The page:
While the recent Senate Inquiry into violence, abuse and neglect against people with disabilities was a step forward, has it really achieved anything other than opening up a lot of wounds? When will we at last get a Royal Commission into violence against people with disabilities? Meanwhile, having failed to announce a Royal Commission, the Government has moved into caretaker mode in preparation for the next federal election. I wonder if it will even be on the radar as an election issue for any but a few die-hard advocates and activists who will continue to rail against the silence.
Women with disabilities continue to suffer from abuse, violence and neglect, and remain subject to policies that steal away their autonomy and deny them their most fundamental of human rights.
About the Author
Cheryl McDonnell is a cross-sectional social justice activist and member of Women With Disabilities Australia (WWDA), People With Disabilities Australia (PWDA), and NSW Council of Social Services. She is a person with disabilities and the parent of people with disabilities. Cheryl enjoys gardening and the arts.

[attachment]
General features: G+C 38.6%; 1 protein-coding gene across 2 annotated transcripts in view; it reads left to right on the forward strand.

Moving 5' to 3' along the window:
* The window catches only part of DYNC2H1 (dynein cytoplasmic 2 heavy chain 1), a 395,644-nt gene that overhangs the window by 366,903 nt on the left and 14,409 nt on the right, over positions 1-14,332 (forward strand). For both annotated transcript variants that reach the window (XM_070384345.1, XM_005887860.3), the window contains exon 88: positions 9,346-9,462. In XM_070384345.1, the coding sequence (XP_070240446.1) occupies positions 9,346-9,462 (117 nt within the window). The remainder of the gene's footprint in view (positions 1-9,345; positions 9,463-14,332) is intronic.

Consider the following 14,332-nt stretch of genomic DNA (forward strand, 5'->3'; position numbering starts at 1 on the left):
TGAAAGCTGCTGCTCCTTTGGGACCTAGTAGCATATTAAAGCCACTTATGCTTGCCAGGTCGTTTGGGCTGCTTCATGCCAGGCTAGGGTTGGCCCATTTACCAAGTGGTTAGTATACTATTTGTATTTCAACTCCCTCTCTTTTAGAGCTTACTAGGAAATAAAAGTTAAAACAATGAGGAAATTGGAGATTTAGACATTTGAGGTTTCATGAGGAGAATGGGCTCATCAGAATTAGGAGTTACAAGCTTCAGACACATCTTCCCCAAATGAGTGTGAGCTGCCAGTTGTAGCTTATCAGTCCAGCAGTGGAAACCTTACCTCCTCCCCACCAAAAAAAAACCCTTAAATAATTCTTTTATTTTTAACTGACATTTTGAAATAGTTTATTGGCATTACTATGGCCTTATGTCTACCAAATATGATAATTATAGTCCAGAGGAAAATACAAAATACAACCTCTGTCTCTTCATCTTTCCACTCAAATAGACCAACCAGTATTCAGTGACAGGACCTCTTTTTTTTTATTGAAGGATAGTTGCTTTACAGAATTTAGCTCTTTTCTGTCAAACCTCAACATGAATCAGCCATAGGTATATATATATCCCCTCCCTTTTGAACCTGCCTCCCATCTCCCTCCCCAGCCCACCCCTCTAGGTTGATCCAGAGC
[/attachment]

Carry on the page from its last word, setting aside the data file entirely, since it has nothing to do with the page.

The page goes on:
WWDA welcomes original submissions from members about the issues that are important to all of us. Please contact WWDA if you would like to contribute an article, creative work or reflection to our regular news bulletins and website.
It’s time to update your membership details!
You may have recently received an email from WWDA requesting that you update your membership details. We are currently upgrading our membership database and are keen to ensure that we have your correct details and preferences recorded. You can provide as little or as much information as you like.
If you missed the email, you can copy and paste the following information, complete the details you wish to provide and email directly to firstname.lastname@example.org
Member Details Update
- Full Name:
- Preferred Name (if different from above):
- Date of Birth:
- Postal Address:
- Residential Address (if different from postal address):
- Email address:
- Organisation (if relevant):
- Phone number:
- Would you be interested in representing WWDA at forums, events, or being contact for specific consultations?
- Any other information about yourself which you think is relevant (disability information, contact preferences etc.):
Australian Cross Disability Alliance (ACDA) News
Australian Cross Disability Alliance submission to Arts and Communications Accessibility consultation